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Which Struggling NBA Teams Should be Concerned?

Even though it’s early, is it time for teams like the Knicks, Thunder, Pacers, Lakers and Nuggets to be worried?

EJ Ayala



Every offseason is full of optimism and promises of improvement from everyone up at the top of NBA front offices all the way down to the players. We are now a little over a month into the regular season and are able to gauge the reality of how teams are starting to shape up. Teams like the Philadelphia 76ers, Orlando Magic, Detroit Pistons and Minnesota Timberwolves were expected by many to have a rough go of things this year due to having rosters filled with younger players, lack of superstars, coaching changes, and/or very little team continuity. Today here at Basketball Insiders we are going to take a look at some of the teams whose early season struggles were a little more unexpected and need to be looked at further. These are teams with losing records that had higher expectations that we may need to keep an eye on later for possible player movement and coaching changes later on as the season progresses.

Los Angeles Lakers

The good news is Kobe Bryant still looks like Kobe Bryant. As the highest paid player in the NBA, earning $48.5 million dollars over the next two years, many questions lingered about whether he could still play at high level. He has once again proved his doubters wrong. The bad news is the rest of his supporting cast leaves much to be desired. The Lakers had hopes that Steve Nash could help propel the team back to the playoffs, but with news that he’s done for the season with nerve damage it will be up to Jeremy Lin to shoulder the load, so far the results have been mixed to say the least. There was also talk of rookie forward Julius Randle getting plenty of playing time this season and having the potential to be a Rookie of the Year candidate until he unfortunately fractured his leg during the first game of the season. The expression of disappointment on his face as he looked over at Kobe, in what ultimately is a season ending injury was heartbreaking. Carlos Boozer, one of the bigger acquisitions this summer, has also been underwhelming and has continued to bring little to the table on the defensive side of the court.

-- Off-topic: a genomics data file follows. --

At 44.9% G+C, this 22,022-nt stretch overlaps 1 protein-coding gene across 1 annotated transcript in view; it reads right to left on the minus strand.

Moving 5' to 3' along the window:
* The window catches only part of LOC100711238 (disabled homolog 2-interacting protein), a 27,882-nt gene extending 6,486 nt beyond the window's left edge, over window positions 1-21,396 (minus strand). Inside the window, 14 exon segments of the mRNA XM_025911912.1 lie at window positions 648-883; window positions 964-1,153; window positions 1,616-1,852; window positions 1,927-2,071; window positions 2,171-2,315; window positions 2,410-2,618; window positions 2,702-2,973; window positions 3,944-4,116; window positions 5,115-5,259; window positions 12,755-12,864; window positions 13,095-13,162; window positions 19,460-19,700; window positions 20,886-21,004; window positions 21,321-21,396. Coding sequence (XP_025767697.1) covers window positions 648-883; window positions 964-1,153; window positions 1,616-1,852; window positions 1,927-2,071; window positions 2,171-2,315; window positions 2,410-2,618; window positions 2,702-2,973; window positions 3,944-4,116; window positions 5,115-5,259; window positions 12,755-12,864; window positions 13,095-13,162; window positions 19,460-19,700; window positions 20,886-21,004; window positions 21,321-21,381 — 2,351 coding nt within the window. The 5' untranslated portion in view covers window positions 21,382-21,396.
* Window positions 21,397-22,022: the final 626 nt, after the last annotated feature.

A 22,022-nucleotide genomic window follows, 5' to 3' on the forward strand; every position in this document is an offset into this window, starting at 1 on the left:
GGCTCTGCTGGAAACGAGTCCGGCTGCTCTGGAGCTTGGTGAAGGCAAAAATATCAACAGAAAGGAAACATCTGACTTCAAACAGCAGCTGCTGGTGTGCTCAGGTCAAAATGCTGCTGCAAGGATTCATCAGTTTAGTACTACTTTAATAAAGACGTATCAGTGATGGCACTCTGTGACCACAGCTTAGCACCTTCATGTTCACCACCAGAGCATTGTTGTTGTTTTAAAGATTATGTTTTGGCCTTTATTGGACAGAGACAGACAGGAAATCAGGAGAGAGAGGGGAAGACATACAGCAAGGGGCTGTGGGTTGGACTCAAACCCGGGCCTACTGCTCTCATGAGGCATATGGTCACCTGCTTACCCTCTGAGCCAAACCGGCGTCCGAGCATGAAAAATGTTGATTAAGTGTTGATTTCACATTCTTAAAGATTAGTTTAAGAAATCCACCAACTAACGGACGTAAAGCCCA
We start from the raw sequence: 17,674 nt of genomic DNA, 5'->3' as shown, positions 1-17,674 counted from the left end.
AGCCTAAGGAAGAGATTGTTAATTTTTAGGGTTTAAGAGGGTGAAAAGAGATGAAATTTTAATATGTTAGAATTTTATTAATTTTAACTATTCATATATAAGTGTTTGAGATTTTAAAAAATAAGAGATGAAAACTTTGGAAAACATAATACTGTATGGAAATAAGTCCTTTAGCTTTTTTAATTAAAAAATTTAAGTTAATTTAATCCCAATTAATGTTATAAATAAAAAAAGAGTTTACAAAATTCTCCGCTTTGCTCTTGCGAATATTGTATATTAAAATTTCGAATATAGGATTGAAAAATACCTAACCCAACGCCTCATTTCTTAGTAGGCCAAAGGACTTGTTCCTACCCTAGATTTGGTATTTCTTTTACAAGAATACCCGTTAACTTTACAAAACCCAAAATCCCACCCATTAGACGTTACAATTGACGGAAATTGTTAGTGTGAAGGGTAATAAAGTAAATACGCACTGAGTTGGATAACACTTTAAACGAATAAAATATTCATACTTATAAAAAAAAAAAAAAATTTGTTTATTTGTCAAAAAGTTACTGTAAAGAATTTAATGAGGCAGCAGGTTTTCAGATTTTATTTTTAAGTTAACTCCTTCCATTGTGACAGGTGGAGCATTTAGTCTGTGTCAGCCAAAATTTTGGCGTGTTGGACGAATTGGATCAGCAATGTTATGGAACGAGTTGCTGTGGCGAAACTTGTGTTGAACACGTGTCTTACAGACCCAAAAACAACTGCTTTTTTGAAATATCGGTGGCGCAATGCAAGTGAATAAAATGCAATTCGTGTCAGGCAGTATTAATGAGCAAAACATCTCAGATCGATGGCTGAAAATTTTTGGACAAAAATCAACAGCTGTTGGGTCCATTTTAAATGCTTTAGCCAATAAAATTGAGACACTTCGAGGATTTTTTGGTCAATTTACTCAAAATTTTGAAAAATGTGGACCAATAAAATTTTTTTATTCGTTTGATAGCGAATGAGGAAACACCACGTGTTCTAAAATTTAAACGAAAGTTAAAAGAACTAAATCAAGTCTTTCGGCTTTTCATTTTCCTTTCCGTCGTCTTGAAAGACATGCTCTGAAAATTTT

Byron Scott was said to be instilling a smash mouth, physical style of play into the Lakers’ identity on both ends of the floor. So far early returns show the Lakers are dead last in opponents points allowed with 109.4 as their defense has been atrocious. For a franchise with a history of Hall of Fame players, division crowns, championship banners and just being a winner period, expect tensions to increase if the losses keep mounting. It would not be surprising to see the Lakers looking to make some creative moves if the opportunity arises later on in the season.

New York Knicks